Here are the most persistent myths on raising bilingual childrenYour child will be confused by learning more than one language.
This belief is prevalent in monolingual countries and has far more politics than science to back it up. Rest assured that your child's little brain has more than enough neurons firing to cope with two languages (or even more) without frizzing out. On the contrary, decades of research in countless studies actually show significant cognitive advantages to being multilingual. And what about the experience of millions of families around the world where multilingualism is the norm, not the exception? Just look at Canada, Belgium, Switzerland, and Finland -- to mention a few.I can see two languages, maybe, but more than that is too much.
Considering how much babies have to learn in their first years of life, another language really doesn't add much to the load. As long the child is getting regular interactions in the second (or third) language, there wont be problems. There is a reason why a two-year old child has fifty percent more synapses than an adult! Also, even if your child does not end up speaking all the languages, dont underestimate the value of a passive language, i.e. understanding it but not yet speaking it. If you already understand a language it is magnitudes easier to learn it later in school or as an adult, compared to someone whod never heard it before. So, even just understanding another language is most definitely not a wasted effort.Your kid is going to get all these languages mixed up.
It is true that some mixing will occur, but that is both harmless and temporary. As the child builds her vocabulary in each language, this phenomenon automatically disappears. How many monolingual children automatically fix mistakes after correct usage has been learned?
For example, children begin by saying things like Me want, when they mean "I want." And how many of them are still saying, Me want, at five? Eventually, the multilingual child learns correct usage in the same fashion as any other child. If you dont mix languages in your own conversation, itll make it much simpler for your child to remain consistent as well.Why start now? Later your kid will pick it up in no time.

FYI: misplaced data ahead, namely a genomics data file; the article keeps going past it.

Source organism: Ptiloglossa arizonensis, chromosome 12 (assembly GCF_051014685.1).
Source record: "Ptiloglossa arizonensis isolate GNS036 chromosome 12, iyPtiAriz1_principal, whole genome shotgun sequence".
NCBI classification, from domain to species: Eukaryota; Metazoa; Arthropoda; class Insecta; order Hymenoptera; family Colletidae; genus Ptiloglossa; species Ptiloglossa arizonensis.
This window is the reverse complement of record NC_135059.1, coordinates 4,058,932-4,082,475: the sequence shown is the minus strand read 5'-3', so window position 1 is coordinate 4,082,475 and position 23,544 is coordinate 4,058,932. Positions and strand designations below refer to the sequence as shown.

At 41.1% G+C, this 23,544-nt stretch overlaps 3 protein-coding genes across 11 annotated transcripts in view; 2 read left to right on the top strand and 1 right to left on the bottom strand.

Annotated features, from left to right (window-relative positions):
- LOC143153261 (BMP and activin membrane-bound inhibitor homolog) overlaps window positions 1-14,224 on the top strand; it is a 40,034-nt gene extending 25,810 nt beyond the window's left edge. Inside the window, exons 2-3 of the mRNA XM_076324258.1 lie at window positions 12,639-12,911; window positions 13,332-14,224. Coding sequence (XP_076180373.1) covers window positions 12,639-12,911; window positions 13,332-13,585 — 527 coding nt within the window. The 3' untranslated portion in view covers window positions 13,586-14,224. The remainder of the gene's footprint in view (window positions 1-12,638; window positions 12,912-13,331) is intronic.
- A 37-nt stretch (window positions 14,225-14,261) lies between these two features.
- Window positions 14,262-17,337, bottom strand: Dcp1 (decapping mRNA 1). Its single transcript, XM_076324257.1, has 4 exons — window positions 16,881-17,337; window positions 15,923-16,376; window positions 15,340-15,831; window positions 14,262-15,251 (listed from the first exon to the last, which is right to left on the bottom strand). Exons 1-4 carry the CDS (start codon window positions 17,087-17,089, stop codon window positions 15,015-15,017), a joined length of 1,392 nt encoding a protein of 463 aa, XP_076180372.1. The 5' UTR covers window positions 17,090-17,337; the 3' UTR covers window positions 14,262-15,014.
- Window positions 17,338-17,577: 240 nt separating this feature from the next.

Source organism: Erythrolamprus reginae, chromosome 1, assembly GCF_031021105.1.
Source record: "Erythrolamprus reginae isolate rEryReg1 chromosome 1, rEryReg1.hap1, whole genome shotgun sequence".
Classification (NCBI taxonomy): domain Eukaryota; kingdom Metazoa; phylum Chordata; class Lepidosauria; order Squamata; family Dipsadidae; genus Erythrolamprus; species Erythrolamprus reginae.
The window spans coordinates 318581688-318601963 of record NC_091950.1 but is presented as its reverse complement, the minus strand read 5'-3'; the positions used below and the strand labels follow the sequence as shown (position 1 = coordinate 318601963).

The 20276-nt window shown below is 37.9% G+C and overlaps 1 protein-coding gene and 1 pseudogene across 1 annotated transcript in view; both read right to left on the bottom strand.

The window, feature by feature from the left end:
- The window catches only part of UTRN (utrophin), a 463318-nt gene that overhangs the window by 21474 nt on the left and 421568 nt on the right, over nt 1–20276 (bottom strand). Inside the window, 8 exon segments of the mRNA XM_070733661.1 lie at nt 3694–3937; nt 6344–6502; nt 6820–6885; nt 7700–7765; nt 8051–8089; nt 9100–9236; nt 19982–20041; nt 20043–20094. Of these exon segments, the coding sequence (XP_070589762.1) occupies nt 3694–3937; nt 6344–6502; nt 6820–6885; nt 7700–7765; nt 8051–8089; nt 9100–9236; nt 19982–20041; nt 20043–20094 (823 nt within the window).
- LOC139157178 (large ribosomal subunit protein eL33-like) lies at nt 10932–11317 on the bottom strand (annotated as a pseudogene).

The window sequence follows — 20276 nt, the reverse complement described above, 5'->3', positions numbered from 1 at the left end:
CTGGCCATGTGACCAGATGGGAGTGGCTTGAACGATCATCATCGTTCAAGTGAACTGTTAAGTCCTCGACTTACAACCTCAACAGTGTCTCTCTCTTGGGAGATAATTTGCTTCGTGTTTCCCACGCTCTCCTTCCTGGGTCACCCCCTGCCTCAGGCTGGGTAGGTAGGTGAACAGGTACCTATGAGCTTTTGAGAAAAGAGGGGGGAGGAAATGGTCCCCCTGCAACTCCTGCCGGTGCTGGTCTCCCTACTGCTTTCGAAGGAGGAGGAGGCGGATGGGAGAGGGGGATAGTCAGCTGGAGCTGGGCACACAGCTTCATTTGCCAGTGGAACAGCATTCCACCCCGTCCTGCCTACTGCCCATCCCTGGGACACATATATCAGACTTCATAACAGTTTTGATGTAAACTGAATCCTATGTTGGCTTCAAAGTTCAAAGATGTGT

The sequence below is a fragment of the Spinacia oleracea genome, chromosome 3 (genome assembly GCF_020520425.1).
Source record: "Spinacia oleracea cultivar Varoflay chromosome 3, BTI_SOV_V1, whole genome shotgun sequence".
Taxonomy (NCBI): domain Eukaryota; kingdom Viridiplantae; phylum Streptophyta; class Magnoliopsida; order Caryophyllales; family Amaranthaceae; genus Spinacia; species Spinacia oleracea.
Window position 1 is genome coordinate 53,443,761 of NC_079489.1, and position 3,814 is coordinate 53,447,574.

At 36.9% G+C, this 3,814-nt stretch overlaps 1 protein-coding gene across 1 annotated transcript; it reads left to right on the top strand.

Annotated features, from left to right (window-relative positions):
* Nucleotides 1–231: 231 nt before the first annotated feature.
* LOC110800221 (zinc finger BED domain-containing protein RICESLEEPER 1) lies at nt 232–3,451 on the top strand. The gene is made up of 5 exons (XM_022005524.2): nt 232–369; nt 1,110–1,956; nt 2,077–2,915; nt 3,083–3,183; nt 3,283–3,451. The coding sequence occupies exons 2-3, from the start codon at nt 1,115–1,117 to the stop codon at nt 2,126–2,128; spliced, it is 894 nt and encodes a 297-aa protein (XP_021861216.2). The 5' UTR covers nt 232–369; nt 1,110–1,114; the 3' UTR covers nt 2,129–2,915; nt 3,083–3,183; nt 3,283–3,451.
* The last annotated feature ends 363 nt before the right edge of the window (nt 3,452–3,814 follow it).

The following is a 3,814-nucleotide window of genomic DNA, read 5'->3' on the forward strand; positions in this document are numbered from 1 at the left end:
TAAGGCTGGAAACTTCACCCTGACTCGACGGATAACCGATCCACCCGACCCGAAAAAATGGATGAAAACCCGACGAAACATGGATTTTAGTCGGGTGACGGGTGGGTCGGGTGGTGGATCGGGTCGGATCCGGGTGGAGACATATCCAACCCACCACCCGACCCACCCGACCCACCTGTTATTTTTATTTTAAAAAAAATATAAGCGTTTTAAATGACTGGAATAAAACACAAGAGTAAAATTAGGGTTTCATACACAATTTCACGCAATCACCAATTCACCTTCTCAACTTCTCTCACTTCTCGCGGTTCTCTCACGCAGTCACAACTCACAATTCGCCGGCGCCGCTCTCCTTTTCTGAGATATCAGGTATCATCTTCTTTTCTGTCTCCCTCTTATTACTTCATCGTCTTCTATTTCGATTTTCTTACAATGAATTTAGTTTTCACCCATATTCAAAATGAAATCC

For all those who think its a huge intellectual burden on your child to grow up with multiple languages, therell be those who will tell you how easy it is. Just go to a Spanish playgroup once a week. You dont even have to be so strict about speaking it yourself to her all the time. This is highly unrealistic. Studies indicate that children need exposure to a different language about one third of their waking hours to become actively bilingual. Theyll likely understand a lot with less interaction, but they probably wont be able to speak it themselves. Learning a second language is simple for children, relative to adults, but in the beginning they actually need to hear a word thousands of times before it sticks -- unless its a bad word, then miraculously you only have to say it onceReading and writing in several languages? Some kids cant even handle that in one language.
Its true that many children have difficulties reading and writing well. However, reading and writing is a coding / decoding process and is not linked to the number of languages a child speaks, as such -- although it could involve multiple alphabets, and then be a bit more work. Interestingly enough, access to multiple languages actually makes it easier for children to understand the nature of language itself, which, in turn, improves overall literacy skills. Research supports what many parents have long felt: that multilingual children have better-developed linguistic understanding.
Finally, if you are in a hurry or find that politely ignoring the opinions thrown your way doesnt work, you can always ask if they think Einsteins intellect suffered growing up with both German and Italian. And, he didnt start talking until he was three years old either, but he certainly seemed to make up for lost time!
Christina Bosemark is the founder of Multilingual Childrens Association, http://www.multilingualchildren.org, the definitive guide to raising bilingual children featuring expert advice and real world wisdom with parent discussions, resource directory, tips, articles and more. Ask us you most burning questions or share your own experiences here!